Not-Very-Important Houses seems to be an implicit sixth category, but it is unclear. The author states that she sometimes lacks ‘‘the fortitude to mention this large rump,’’ yet admits they represent a large portion of museums that have ‘‘haunted the industry’’ (237). She argues they are historically and culturally insignificant but then complicates matters by addressing community relevance and institutional capacity. It is a refrain the public history field anxiously sings at regular intervals, but keeping these ideas separate would have revealed how these sites fit within her typology, and also clarified the challenges and solutions. On the other hand, all of this hand-wringing about Not-Very-Important Houses ‘‘is more an embarrassment than a disaster’’ because the alternative—demolition—would have been far worse for the commonweal (259).

While this book is focused on museumization, various definitions of ‘‘museum’’ appear throughout the book without consistency or clarity. It seems Young’s thinking about museums evolves as the book progresses, and in the closing chapter, the author discusses successful historic house museums that mix educational, social, and commercial activities that ‘‘stretch the concept of a house museum, reducing the degree to which ‘museum’ can be said to be their core business’’ (258). Indeed, it may reflect the field’s growing concern that ‘‘museum’’ is an inappropriate term to apply to a historic house—it often creates unreasonable expectations for programming, conservation, and operations that may threaten the preservation of the building or undermine sustainability of the organization.

Young’s effort to examine house museums at an international level is ambitious, yet unfortunately fails to achieve a coherent history. As she admits,‘‘the topic is too big to do it justice’’ (viii). Our field needs to better understand this popular form of historical interpretation in order to move away from the anecdotal stories that typically inform our work. Young has gathered an incredible amount of information about house museums in one place but seems to have confused the forest for the trees—because we do not have many trees. This book demonstrates there is a rich history in the preservation and interpretation of historic sites, but we need more thematic and regional studies to knit together a national perspective on house museums. Although her chapter on the English country house conflicts with her theory of museum typologies (a description of the forest), it provides a useful model for the study of house museums (a description of the trees) that should encourage others to follow her in this ambitious undertaking.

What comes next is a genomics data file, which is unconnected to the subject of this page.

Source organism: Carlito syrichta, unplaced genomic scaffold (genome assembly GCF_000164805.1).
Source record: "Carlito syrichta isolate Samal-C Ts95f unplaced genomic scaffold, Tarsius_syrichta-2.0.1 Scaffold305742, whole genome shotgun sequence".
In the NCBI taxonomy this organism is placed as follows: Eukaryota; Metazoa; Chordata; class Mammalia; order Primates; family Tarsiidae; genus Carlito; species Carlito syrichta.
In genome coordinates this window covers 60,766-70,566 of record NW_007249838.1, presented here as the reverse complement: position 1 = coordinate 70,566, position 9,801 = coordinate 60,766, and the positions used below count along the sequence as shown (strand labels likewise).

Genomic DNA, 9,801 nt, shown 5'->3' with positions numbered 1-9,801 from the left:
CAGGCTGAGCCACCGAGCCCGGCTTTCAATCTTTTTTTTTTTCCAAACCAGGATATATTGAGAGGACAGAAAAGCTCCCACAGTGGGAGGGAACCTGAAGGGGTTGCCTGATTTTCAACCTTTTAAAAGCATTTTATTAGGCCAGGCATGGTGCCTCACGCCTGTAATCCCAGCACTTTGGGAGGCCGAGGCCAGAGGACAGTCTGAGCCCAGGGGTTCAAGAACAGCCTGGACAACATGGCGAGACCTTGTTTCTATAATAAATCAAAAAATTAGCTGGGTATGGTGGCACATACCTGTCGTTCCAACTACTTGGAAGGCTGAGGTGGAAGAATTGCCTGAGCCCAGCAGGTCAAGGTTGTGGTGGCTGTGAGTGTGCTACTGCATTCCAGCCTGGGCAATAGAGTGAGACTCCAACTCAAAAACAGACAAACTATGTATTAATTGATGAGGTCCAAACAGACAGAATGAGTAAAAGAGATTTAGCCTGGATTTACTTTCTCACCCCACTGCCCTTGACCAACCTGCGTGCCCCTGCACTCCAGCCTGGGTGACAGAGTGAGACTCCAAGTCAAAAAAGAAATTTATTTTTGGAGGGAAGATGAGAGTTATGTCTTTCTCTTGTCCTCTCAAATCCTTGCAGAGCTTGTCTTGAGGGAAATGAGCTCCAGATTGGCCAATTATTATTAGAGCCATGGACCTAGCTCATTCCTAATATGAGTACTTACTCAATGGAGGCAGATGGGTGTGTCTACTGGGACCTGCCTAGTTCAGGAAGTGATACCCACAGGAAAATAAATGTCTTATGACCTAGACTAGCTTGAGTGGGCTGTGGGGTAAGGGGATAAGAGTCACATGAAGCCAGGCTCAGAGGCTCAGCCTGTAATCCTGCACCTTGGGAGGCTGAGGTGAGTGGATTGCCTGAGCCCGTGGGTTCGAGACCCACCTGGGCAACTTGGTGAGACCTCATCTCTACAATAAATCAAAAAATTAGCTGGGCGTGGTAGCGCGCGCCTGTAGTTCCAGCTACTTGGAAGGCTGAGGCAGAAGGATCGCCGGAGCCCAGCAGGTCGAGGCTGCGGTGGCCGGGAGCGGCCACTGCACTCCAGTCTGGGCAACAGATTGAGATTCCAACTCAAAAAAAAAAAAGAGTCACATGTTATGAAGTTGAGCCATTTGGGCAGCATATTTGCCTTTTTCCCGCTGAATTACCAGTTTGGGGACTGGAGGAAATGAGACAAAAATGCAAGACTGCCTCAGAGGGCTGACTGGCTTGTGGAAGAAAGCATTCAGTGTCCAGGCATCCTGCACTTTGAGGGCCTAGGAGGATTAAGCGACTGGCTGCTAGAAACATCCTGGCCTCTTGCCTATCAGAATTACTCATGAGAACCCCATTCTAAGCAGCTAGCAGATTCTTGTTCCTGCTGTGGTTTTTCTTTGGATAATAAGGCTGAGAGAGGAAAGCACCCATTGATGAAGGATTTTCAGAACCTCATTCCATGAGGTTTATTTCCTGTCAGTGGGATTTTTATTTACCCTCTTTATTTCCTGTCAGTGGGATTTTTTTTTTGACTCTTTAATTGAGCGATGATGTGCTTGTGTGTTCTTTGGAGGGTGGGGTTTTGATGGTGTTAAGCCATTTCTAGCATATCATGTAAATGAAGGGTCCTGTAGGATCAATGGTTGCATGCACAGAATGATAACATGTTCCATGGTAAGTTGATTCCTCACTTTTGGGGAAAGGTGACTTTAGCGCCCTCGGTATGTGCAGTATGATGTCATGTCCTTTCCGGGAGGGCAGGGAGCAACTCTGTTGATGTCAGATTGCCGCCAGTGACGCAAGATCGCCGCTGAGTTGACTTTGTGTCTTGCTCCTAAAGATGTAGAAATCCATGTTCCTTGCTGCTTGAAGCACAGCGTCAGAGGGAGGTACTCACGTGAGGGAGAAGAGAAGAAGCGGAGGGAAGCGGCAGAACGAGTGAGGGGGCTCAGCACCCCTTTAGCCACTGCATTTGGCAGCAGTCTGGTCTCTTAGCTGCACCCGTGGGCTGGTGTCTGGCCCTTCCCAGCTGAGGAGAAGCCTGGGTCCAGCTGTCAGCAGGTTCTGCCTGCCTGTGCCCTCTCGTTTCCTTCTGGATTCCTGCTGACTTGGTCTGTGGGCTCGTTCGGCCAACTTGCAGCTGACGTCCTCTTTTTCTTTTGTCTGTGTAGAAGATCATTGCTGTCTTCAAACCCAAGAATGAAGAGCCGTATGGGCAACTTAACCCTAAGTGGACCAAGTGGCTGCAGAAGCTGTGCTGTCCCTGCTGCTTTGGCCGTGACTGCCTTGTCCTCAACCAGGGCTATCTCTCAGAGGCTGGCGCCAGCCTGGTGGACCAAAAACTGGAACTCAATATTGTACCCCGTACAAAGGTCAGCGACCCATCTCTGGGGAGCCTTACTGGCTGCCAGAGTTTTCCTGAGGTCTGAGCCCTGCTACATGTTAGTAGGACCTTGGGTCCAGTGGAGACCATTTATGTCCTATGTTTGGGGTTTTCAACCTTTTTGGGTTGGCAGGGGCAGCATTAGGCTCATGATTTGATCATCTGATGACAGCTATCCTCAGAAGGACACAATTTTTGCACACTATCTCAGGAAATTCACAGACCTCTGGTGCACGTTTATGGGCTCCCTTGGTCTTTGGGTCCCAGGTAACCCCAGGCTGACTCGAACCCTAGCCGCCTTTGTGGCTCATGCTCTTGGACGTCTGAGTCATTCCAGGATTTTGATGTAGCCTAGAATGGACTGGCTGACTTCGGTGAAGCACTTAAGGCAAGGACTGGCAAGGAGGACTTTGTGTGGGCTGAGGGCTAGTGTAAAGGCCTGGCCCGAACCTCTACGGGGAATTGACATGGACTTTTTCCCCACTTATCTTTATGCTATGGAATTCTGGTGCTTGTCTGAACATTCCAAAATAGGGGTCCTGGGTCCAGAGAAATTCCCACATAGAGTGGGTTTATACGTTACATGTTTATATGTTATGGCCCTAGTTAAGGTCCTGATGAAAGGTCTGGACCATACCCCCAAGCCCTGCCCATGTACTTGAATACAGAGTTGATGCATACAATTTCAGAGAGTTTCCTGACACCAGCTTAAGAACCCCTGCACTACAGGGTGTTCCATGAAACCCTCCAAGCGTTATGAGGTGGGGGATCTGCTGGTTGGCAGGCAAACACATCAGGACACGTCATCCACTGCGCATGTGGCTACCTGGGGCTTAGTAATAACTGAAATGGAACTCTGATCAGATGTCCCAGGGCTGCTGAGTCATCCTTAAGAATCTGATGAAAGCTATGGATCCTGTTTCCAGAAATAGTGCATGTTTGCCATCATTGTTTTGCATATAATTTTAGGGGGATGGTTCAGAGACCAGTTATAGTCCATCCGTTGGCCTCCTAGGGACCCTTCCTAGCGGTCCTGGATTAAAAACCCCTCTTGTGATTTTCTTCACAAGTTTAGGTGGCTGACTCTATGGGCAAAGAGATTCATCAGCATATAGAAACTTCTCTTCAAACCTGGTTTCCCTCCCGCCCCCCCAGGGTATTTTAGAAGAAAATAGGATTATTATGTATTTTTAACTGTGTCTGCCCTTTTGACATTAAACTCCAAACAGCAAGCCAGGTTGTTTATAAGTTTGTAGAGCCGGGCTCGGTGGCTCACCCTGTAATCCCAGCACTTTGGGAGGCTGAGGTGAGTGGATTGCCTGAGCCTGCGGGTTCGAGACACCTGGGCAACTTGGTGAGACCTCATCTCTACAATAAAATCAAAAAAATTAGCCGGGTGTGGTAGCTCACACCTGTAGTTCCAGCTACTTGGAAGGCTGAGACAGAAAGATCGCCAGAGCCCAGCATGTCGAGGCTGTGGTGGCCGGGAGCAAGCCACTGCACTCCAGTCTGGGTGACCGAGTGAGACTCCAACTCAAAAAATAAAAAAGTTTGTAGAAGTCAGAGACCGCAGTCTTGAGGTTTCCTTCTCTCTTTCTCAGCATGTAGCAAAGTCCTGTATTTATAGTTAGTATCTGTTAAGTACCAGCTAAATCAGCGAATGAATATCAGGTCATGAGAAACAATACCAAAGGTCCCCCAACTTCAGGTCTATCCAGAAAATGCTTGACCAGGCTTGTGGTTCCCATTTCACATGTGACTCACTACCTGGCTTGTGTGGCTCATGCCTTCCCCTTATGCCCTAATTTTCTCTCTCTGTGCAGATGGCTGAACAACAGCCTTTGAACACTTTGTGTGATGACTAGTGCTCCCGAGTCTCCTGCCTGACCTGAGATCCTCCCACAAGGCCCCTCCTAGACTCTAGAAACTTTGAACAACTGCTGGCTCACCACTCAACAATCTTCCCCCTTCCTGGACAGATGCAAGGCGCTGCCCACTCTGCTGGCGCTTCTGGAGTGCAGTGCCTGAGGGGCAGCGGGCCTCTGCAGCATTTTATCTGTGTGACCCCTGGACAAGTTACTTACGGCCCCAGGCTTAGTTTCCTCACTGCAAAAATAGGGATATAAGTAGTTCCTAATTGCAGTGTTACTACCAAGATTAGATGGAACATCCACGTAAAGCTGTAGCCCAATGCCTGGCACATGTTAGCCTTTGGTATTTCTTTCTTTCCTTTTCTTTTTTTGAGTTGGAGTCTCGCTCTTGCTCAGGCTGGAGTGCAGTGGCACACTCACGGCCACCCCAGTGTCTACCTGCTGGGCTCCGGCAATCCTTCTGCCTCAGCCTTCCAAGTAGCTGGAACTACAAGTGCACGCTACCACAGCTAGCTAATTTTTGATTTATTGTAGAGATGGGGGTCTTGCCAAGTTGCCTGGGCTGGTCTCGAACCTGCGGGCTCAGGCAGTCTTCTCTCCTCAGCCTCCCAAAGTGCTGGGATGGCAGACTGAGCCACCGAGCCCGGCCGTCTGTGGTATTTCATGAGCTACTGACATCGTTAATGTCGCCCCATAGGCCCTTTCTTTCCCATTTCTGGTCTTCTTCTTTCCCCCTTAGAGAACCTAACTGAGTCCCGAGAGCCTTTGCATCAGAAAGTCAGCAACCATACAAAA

Published in The Public Historian 39, no. 4 (November 2017): 187-189.

What do you think?

Fill in your details below or click an icon to log in: Logo

You are commenting using your account. Log Out / Change )

Twitter picture

You are commenting using your Twitter account. Log Out / Change )

Facebook photo

You are commenting using your Facebook account. Log Out / Change )

Google+ photo

You are commenting using your Google+ account. Log Out / Change )

Connecting to %s